Proportion of PM fractions in various MEs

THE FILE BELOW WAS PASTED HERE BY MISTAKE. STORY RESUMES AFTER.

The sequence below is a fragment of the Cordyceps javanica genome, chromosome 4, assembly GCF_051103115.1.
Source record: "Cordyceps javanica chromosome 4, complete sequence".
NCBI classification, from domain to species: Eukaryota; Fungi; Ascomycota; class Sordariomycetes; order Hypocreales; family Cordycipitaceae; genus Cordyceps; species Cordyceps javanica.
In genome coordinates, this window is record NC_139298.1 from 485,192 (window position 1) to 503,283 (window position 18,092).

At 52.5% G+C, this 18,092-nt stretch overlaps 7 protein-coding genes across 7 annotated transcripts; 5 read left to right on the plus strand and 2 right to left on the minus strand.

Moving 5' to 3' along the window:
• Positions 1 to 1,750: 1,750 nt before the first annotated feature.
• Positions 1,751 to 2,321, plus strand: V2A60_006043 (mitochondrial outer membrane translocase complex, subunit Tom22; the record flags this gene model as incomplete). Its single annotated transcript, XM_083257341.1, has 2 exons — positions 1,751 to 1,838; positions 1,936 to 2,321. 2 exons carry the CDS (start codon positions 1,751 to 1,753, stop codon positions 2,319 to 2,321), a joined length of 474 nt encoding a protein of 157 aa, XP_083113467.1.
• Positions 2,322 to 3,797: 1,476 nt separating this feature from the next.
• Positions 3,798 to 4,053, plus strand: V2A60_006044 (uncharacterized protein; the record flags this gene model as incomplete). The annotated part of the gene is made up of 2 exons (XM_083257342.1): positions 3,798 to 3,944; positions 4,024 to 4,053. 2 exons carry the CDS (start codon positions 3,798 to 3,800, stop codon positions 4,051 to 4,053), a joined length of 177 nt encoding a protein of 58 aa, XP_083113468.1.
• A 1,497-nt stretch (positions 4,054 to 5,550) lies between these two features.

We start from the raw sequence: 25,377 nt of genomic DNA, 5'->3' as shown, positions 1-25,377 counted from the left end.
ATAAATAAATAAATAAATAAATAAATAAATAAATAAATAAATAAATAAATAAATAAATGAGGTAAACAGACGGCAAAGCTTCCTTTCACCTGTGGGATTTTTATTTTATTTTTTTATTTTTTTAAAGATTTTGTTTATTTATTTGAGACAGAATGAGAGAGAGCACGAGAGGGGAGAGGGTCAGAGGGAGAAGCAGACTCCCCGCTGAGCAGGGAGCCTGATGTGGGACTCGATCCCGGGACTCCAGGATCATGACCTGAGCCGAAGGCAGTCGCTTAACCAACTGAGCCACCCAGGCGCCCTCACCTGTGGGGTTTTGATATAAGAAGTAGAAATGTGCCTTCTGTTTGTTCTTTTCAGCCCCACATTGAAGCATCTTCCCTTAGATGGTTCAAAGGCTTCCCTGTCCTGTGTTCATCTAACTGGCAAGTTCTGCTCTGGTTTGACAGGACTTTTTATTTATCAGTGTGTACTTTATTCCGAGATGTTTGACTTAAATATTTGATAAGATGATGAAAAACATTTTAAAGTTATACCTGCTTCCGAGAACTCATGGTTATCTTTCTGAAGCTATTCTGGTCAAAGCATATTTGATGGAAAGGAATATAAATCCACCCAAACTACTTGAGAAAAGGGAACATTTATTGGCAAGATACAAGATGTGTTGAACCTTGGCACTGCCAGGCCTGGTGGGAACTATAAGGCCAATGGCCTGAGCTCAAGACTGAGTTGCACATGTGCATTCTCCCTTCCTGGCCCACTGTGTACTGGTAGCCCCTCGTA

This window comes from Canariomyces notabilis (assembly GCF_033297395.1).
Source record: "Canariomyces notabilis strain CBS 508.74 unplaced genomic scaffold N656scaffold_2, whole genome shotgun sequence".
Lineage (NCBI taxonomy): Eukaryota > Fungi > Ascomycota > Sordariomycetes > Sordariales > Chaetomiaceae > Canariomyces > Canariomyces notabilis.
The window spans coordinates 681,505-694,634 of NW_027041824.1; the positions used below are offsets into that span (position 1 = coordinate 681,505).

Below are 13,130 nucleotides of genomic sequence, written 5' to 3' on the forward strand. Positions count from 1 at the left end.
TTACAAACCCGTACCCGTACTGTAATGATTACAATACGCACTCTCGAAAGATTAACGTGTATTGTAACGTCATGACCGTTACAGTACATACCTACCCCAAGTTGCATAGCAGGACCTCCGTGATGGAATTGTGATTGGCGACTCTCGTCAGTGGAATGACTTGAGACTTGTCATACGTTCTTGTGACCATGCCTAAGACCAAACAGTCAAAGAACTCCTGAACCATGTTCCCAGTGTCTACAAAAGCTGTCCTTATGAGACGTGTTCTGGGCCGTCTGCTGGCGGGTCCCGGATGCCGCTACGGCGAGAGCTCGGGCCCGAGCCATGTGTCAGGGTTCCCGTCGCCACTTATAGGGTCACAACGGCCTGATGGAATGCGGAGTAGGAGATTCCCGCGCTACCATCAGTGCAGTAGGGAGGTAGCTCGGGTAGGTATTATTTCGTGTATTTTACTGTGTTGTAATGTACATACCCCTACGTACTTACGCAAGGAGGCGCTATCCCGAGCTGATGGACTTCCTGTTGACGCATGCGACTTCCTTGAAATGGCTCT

Figure 5 shows the proportion of different PM fractions in all the selected indoor MEs and during outdoor measurements. Together, the PM2.5 (47 %) and PM1.0 (37 %) contributes ∼84 % of the total PM10 concentration in outdoor ambient air, leaving only 16 % for PM2.5–10. The higher fraction of smaller particles in the outdoor environment also indicates the dominance of contributions from biomass burning and fossil fuel combustion in road vehicles (Kumar et al. 2013b; NSR 2010). By looking at the indoor concentrations separately in different MEs, M7 shows nearly identical proportions of different PM fractions as were outdoors. The sum of PM2.5 and PM1.0 contributed ∼82 % of total PM as opposed to ∼84 % in outdoors—this can be expected given the frequent opening of doors/windows, allowing free movement of outdoor air into M7. In the cases of M1, M2, M8, and M9, PM2.5–10 contributes up to 56 % of the total PM10. This indicates that the main source of PM2.5–10 indoors are human activities such as walking and cleaning that lead to resuspension of previously deposited larger-sized particles. For instance, Almeida et al. (2011) and Majumdar et al. (2011) have carried out studies on school classrooms and found that concentration of PM2.5–10 increased by 50–100 % in the classrooms due to physical activities of students, resulting in resuspension of particles deposited on classroom floors. Likewise, Gomes et al. (2007) have carried out an experimental chamber study to simulate the influence of occupant’s walking on particle resuspension at various floor types. They found that aerodynamic disturbances dominate the particle resuspension behavior over the dust type, dust load, and floor types; i.e., the forces working on different size of the particles is most important over the other factors, which may lead to their resuspension. Furthermore, a review by Hu et al. (2007) on particle resuspension concluded that mechanical, aerodynamic, and electrostatic forces from human activity can lead to 100 % resuspension of particles in indoor environments.